I needed to see it this weekend. I didn't know how badly I needed it, but I did.
And she delivered.
In August 2011, my little Firecracker joined a local all-star cheer team. That was my first introduction to the cheer world, so I didn't know what to expect. That very first competition was an eye-opener. Intense. Loud. Sparkly. Rockin'. You know, all those things I am not. I didn't picture myself in this environment, but it was a perfect fit for Sam.
When you're a mom, you man-up and join the party.
She fell in love. She worked hard, learned a few new tricks, then moved up to the next level for the 2013 season.
|two seasons of cheer.|
But Sam started the season with complications. People have been telling Scott and I that age 10 is the "season of anxiety" for many girls. But for my girl, it has been intense x 1 million. I don't say that lightly. Without going into too many details, we have struggled.
Early in this season she had moments of tears after practice and moments of peace, but she seemed to lose some of the joy. She was hesitant to continue, but we explained that a commitment is a commitment, and we would see it through. I said this before I fully knew what this was costing her emotionally. And maybe if I had been more aware, I would have let her leave the team.
But I didn't. And I am so glad.
Because Sam and I both learned that hard work is sometimes painful. We learned that the greater the difficulty, the more sweet the success. We learned to overcome. We learned that acquiring new skills is hard, but executing them well is the epitome of joy.
And one of my favorite lessons came this weekend.
You see, when we started this way back in 2011, we wanted Sam to learn what it was like to be a part of a team. This was a major driving factor for us agreeing to let her try cheer. To work together to accomplish something great. To put aside differences to achieve an end goal where every teammate plays a critical role. With cheer, it's not just about being able to do a skill, it's about being able to do a skill beautifully. Everyone needs to do their part to make it happen.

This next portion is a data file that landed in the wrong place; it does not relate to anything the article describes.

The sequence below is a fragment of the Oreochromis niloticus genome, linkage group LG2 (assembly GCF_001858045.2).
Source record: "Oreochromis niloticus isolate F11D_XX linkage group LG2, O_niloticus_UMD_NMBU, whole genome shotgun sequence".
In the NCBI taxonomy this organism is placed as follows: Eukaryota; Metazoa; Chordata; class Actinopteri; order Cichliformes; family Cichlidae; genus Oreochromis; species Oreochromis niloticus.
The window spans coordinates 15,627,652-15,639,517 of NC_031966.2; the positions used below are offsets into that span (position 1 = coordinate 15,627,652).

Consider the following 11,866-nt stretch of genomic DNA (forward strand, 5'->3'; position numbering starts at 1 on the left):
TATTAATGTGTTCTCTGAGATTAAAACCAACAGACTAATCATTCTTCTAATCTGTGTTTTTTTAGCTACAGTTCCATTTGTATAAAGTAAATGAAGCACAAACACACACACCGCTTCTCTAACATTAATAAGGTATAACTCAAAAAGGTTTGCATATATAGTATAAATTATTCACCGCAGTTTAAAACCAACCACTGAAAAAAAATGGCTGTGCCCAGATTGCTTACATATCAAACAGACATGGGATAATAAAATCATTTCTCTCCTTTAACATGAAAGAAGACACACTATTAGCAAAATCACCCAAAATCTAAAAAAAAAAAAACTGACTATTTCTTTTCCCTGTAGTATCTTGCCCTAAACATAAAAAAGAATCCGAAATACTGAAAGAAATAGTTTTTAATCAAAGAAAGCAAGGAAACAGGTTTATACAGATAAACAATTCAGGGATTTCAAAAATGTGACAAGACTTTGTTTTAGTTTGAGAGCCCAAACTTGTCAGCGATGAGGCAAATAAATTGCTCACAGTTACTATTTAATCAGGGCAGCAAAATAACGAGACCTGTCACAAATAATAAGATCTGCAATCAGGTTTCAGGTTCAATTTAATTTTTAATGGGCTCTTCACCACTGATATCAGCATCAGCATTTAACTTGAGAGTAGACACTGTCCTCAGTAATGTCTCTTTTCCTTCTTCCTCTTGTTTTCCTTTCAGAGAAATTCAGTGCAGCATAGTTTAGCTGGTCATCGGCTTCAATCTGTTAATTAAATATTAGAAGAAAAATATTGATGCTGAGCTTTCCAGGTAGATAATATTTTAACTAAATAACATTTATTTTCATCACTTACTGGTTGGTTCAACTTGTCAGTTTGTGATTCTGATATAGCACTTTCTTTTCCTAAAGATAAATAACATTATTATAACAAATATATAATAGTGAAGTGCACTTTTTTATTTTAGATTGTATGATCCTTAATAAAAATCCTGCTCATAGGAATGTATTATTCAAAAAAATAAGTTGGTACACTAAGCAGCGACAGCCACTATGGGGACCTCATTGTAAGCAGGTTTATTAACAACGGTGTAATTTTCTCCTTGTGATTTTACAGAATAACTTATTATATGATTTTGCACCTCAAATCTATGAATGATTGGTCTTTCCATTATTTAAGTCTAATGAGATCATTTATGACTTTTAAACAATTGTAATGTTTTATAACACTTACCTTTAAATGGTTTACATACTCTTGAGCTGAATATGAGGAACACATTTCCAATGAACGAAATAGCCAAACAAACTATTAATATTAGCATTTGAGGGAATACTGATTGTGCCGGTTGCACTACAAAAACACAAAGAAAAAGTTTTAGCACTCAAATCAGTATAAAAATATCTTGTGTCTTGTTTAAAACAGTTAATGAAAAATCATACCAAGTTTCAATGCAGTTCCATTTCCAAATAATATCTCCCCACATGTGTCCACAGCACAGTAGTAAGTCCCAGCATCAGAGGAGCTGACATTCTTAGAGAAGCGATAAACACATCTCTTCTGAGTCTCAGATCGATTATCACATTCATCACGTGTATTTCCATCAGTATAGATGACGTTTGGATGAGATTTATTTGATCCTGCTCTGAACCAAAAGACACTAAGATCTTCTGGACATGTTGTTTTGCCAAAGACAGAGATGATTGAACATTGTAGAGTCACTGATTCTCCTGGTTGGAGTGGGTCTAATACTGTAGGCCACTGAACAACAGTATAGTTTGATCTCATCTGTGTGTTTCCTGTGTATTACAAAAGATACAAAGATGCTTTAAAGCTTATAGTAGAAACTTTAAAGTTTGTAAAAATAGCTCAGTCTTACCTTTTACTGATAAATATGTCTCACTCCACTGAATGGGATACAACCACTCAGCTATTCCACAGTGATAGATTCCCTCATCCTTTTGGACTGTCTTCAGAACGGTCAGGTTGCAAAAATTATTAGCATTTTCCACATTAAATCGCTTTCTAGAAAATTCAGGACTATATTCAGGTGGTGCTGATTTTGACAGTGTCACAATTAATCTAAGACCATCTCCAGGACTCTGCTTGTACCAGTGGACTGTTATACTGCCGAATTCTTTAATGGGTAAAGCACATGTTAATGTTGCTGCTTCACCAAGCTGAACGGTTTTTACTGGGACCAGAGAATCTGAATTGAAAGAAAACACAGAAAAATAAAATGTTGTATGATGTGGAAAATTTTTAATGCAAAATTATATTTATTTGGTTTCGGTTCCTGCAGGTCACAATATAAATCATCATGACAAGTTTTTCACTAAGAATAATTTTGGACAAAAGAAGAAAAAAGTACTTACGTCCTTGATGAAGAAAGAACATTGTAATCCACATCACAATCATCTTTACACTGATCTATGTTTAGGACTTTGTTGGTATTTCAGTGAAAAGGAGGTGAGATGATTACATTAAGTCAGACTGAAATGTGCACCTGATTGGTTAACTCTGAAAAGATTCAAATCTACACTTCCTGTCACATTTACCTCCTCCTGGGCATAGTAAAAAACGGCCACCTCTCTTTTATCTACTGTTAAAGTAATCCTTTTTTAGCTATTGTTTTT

In the past, Sam has been a solo act. She's extremely independent - a fact that will serve her well in life, but only when married with the ability to work well with others. There have been times this year I wondered how well she was accomplishing this, given her personal struggles. How much did she feel joined to this team she worked so hard to be a part of?
And then this past Sunday, Sam came out with her teammates after their very last performance together. Ten times this season they wore those uniforms, exploded onto the performance floor, and gave it all they had. After this past weekend, five of the girls aged-out of the team and will be moving up next year. It was emotional for them.
And it was emotional for Sam. This girl, who I've never seen shed a tear over an experience ending, cried and said, "I don't want to leave this team. I don't want it to be over."
|2012-2013 season. keep growing, girls.|
She got it. It's good to miss something that had such a huge impact. To mourn the changing of relationships. She's not just a solo act, but a girl who learned the unifying effects of teamwork.
Our choice to allow Sam to cheer has come with sacrifices for our family. That lifestyle choice is not for everyone; for awhile, I wasn't sure it was for me. But there will always be sacrifice on the path to growth as we parent these children and help them become who they were designed to be.
For this season of our life, that took the form of glittery bows, stunting in the pools many weekends, camaraderie with like-minded parents (moms, why don't I have photos of us?), and rockin' out the routines.
Cheer on, girl. You got this.
PS - I could have added a significant tangent to this post, but will save it for another day. It involves coaches and the HUGE sacrifice they make to pour into children. I know because I am married to one (volleyball, not cheer. But that would be something to see ...). If you don't coach, you can't imagine. It is life-consuming, but future-giving. Major thanks to those who have seen Sam's potential and guided her for the past two seasons - Amber, Zach, Steve, and Ari - and all the CW family.